Untargeted MS data analysis.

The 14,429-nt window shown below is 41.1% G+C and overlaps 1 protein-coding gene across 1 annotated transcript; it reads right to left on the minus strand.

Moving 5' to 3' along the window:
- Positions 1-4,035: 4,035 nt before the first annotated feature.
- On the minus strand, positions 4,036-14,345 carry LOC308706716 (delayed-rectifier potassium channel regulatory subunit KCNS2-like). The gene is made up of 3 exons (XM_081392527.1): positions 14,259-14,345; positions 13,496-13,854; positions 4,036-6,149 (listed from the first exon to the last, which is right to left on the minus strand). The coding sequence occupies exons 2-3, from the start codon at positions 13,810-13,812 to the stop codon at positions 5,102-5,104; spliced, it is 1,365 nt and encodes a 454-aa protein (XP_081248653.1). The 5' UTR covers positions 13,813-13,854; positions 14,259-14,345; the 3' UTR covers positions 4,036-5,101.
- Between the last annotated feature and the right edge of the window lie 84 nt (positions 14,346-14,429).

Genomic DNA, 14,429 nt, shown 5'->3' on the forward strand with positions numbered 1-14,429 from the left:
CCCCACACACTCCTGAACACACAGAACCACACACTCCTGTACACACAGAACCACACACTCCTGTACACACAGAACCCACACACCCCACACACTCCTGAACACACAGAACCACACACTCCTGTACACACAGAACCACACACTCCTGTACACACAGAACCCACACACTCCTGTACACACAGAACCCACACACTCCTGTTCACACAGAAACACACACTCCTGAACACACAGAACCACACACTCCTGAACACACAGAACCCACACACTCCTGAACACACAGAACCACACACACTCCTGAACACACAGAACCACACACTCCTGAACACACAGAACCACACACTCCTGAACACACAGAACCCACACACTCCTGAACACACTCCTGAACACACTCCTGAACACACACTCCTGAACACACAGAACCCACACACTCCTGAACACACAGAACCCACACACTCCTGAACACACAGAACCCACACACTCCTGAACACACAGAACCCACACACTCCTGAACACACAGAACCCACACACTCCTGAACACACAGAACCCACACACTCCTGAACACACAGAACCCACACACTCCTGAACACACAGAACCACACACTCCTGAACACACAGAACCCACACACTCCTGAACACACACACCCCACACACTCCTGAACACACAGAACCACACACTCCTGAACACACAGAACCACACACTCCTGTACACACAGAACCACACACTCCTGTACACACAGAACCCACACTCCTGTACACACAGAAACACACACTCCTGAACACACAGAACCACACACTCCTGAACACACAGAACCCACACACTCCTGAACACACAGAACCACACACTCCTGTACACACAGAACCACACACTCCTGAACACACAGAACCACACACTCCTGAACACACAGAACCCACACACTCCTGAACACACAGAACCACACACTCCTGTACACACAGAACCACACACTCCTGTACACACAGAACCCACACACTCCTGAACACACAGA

Raw files derived from HPLC-HRMS/MS runs were analysed with a MudPIT protocol using the Proteome Discoverer 1.4 software (Thermo Fisher Scientific) interfaced to a SEQUEST HT search engine (Thermo Fisher Scientific). All MS/MS data were searched against the UniProt S. cerevisiae database (3AUP000002311). Enzyme specificity was set to trypsin, and a maximum of one missed cleavage was allowed. The precursor and product ion mass tolerances were set to 10 ppm and 0.2 Da, respectively. Oxidation of methionine was selected as variable modification, while 6‐plex TMT at N‐termini and at lysine residues, and carbamidomethylation of cysteines were set as fixed modification. Relative quantification was performed directly by the Proteome Discoverer software and only unique peptides were considered for quantification purposes. Based on the Percolator algorithm, proteins were considered as correctly identified if at least 2 unique peptides were quantified with an individual q-value < 0.05. Proteins were then grouped according to the principle of maximum parsimony. For quantification, the reporter mass tolerance was set to 20 ppm. The software detected the reporter ions (126.1, 127.1, 128.1, 129.1, 130.1, 131.1 Th), and performed the quantification of relative peptide abundance normalizing the intensity of each reporter ion to that of CENPK 1 sample (126.1 Th). Normalized intensity values of proteins derived from Proteome Discoverer were exported in an Excel spreadsheet, and the matrix was arranged for further analysis. The final fold-change of a given protein was calculated as the mean value of the normalized ratios (TDP 1C/CENPK) of the three replicates. Finally, a two-tailed t-test was performed, and only proteins with a ratio > 1.33 or < 0.77, and a p-value < 0.05, were considered over-expressed or under-expressed, respectively.